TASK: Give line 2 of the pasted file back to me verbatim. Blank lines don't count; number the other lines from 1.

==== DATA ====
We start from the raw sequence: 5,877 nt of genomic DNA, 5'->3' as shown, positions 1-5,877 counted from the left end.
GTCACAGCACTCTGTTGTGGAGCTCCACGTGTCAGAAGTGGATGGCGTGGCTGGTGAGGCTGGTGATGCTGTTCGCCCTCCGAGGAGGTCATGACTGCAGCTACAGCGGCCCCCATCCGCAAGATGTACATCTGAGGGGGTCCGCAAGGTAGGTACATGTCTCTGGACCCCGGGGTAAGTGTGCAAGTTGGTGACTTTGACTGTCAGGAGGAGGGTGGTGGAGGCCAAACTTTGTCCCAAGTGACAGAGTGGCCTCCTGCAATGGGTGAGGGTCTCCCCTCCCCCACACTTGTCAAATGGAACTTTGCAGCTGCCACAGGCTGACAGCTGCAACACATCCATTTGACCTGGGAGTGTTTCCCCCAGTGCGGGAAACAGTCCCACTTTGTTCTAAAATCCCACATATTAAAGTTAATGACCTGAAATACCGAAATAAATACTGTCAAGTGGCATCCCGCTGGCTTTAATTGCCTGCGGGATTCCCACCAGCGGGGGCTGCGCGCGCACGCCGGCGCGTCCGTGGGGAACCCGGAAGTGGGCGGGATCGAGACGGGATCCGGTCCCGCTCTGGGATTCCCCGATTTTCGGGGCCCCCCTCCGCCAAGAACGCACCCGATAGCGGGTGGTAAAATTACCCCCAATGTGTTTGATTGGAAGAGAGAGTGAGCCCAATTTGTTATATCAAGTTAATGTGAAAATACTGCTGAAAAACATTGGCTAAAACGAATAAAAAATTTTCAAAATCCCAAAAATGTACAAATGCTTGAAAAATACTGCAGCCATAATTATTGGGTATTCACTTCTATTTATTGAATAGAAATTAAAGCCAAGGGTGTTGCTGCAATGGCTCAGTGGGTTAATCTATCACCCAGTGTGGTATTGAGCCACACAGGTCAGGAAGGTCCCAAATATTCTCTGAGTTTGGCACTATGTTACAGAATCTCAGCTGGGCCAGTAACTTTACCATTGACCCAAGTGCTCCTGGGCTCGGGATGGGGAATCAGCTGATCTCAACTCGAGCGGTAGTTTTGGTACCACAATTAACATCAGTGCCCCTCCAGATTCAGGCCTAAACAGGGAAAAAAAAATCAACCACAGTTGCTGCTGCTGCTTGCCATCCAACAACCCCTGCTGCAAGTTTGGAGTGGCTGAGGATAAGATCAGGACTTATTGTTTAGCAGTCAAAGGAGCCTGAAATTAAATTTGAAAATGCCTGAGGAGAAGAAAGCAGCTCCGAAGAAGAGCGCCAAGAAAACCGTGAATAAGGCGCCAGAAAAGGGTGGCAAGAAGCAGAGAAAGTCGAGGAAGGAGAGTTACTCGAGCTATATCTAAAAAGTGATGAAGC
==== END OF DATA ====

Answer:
GTCACAGCACTCTGTTGTGGAGCTCCACGTGTCAGAAGTGGATGGCGTGGCTGGTGAGGCTGGTGATGCTGTTCGCCCTCCGAGGAGGTCATGACTGCAGCTACAGCGGCCCCCATCCGCAAGATGTACATCTGAGGGGGTCCGCAAGGTAGGTACATGTCTCTGGACCCCGGGGTAAGTGTGCAAGTTGGTGACTTTGACTGTCAGGAGGAGGGTGGTGGAGGCCAAACTTTGTCCCAAGTGACAGAGTGGCCTCCTGCAATGGGTGAGGGTCTCCCCTCCCCCACACTTGTCAAATGGAACTTTGCAGCTGCCACAGGCTGACAGCTGCAACACATCCATTTGACCTGGGAGTGTTTCCCCCAGTGCGGGAAACAGTCCCACTTTGTTCTAAAATCCCACATATTAAAGTTAATGACCTGAAATACCGAAATAAATACTGTCAAGTGGCATCCCGCTGGCTTTAATTGCCTGCGGGATTCCCACCAGCGGGGGCTGCGCGCGCACGCCGGCGCGTCCGTGGGGAACCCGGAAGTGGGCGGGATCGAGACGGGATCCGGTCCCGCTCTGGGATTCCCCGATTTTCGGGGCCCCCCTCCGCCAAGAACGCACCCGATAGCGGGTGGTAAAATTACCCCCAATGTGTTTGATTGGAAGAGAGAGTGAGCCCAATTTGTTATATCAAGTTAATGTGAAAATACTGCTGAAAAACATTGGCTAAAACGAATAAAAAATTTTCAAAATCCCAAAAATGTACAAATGCTTGAAAAATACTGCAGCCATAATTATTGGGTATTCACTTCTATTTATTGAATAGAAATTAAAGCCAAGGGTGTTGCTGCAATGGCTCAGTGGGTTAATCTATCACCCAGTGTGGTATTGAGCCACACAGGTCAGGAAGGTCCCAAATATTCTCTGAGTTTGGCACTATGTTACAGAATCTCAGCTGGGCCAGTAACTTTACCATTGACCCAAGTGCTCCTGGGCTCGGGATGGGGAATCAGCTGATCTCAACTCGAGCGGTAGTTTTGGTACCACAATTAACATCAGTGCCCCTCCAGATTCAGGCCTAAACAGGGAAAAAAAAATCAACCACAGTTGCTGCTGCTGCTTGCCATCCAACAACCCCTGCTGCAAGTTTGGAGTGGCTGAGGATAAGATCAGGACTTATTGTTTAGCAGTCAAAGGAGCCTGAAATTAAATTTGAAAATGCCTGAGGAGAAGAAAGCAGCTCCGAAGAAGAGCGCCAAGAAAACCGTGAATAAGGCGCCAGAAAAGGGTGGCAAGAAGCAGAGAAAGTCGAGGAAGGAGAGTTACTCGAGCTATATCTAAAAAGTGATGAAGC